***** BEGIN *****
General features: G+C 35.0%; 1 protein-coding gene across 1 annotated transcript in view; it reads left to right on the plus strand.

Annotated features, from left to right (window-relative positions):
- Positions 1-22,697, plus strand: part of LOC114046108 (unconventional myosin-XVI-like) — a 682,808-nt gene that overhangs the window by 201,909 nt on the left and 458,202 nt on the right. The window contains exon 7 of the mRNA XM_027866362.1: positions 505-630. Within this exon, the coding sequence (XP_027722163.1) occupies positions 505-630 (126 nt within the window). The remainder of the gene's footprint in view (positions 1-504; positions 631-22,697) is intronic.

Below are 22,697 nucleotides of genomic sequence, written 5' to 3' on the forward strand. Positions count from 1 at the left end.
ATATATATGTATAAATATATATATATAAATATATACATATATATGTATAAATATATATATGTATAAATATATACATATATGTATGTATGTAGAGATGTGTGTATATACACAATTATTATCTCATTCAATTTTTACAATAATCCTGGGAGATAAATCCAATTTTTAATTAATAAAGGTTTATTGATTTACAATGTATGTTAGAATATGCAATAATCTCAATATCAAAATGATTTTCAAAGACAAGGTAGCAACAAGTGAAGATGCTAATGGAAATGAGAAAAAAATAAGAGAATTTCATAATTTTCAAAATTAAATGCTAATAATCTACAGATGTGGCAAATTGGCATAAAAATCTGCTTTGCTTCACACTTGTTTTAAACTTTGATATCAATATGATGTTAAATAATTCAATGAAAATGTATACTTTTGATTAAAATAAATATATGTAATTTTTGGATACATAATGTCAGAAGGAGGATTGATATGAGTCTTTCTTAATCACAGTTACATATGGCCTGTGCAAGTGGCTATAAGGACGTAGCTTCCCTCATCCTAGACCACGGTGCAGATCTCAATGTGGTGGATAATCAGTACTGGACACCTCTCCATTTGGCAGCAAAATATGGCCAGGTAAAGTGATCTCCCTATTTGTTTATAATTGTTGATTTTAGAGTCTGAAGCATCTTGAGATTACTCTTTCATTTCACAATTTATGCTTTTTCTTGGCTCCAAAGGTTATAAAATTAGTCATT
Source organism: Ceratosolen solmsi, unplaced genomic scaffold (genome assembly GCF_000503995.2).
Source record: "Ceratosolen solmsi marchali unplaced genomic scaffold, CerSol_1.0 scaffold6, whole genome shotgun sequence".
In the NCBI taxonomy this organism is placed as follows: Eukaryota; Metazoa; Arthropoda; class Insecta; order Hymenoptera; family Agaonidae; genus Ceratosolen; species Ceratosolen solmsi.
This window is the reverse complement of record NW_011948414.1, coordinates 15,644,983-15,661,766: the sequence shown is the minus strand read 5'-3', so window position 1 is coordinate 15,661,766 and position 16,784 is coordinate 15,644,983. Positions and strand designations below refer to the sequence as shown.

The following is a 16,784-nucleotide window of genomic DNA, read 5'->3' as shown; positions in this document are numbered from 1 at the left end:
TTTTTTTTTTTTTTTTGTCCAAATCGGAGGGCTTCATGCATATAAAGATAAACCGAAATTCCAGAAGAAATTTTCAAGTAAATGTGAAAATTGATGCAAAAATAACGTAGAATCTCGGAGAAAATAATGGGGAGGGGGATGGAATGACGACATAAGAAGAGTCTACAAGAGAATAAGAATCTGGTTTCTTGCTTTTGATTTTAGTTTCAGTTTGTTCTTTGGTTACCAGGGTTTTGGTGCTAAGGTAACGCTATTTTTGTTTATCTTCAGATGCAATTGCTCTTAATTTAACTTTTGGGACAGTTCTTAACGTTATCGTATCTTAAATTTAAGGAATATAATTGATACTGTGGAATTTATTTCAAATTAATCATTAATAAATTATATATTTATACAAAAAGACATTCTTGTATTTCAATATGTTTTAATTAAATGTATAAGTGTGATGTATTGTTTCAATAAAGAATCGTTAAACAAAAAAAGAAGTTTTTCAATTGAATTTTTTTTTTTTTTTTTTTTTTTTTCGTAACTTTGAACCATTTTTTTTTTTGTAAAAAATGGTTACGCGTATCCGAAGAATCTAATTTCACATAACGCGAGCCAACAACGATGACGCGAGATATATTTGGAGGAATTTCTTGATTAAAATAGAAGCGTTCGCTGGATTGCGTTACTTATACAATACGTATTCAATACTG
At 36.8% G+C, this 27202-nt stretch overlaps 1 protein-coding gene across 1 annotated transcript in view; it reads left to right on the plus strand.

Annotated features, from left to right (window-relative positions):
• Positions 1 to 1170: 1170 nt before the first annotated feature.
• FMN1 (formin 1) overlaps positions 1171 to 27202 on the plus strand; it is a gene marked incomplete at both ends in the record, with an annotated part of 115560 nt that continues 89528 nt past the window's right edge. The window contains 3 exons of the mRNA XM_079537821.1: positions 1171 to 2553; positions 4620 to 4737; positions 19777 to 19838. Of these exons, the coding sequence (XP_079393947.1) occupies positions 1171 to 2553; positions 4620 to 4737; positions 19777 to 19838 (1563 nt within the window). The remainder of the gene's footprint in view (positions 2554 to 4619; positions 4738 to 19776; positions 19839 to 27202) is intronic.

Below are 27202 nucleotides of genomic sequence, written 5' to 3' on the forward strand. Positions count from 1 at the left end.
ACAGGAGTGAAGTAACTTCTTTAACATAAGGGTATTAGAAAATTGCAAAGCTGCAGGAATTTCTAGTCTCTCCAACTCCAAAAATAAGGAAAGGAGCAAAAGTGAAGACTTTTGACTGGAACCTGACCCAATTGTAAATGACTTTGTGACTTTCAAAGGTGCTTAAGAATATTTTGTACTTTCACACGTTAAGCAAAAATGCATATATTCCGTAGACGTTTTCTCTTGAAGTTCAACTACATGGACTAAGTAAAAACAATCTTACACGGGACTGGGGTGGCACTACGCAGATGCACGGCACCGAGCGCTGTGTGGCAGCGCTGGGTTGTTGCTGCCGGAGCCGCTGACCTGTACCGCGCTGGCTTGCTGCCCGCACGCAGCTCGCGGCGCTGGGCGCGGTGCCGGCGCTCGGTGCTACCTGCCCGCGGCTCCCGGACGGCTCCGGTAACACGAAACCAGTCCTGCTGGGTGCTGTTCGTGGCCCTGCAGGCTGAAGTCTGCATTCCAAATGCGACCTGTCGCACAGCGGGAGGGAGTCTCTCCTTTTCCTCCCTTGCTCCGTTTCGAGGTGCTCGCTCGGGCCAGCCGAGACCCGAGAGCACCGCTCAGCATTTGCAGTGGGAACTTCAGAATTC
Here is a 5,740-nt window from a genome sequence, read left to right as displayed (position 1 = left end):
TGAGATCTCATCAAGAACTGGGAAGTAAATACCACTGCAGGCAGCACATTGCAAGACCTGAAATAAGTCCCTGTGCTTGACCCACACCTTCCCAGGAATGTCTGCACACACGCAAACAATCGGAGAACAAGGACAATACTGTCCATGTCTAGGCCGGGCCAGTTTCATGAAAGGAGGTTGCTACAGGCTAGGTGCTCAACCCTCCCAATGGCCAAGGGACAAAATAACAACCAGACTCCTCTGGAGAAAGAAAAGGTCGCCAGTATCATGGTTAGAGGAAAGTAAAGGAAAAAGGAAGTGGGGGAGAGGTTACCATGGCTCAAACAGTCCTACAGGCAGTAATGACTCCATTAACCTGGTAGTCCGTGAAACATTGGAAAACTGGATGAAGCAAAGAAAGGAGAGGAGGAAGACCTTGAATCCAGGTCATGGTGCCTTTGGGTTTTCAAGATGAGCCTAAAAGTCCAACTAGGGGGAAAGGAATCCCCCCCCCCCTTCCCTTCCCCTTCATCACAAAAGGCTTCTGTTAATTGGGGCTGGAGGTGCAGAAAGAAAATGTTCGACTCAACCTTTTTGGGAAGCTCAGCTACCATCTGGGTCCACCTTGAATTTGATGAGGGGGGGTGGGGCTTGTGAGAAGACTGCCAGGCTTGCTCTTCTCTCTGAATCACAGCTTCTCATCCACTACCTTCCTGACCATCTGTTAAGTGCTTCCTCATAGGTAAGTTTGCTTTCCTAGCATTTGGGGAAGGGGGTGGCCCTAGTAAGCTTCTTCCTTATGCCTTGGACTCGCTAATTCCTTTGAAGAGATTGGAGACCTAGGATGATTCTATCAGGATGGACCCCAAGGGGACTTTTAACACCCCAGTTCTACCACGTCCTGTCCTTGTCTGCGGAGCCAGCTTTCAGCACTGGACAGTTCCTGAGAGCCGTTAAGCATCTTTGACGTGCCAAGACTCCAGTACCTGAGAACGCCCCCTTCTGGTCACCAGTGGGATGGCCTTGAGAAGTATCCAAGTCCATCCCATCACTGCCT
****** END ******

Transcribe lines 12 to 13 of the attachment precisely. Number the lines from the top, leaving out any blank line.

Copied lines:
At 36.8% G+C, this 27202-nt stretch overlaps 1 protein-coding gene across 1 annotated transcript in view; it reads left to right on the plus strand.

Annotated features, from left to right (window-relative positions):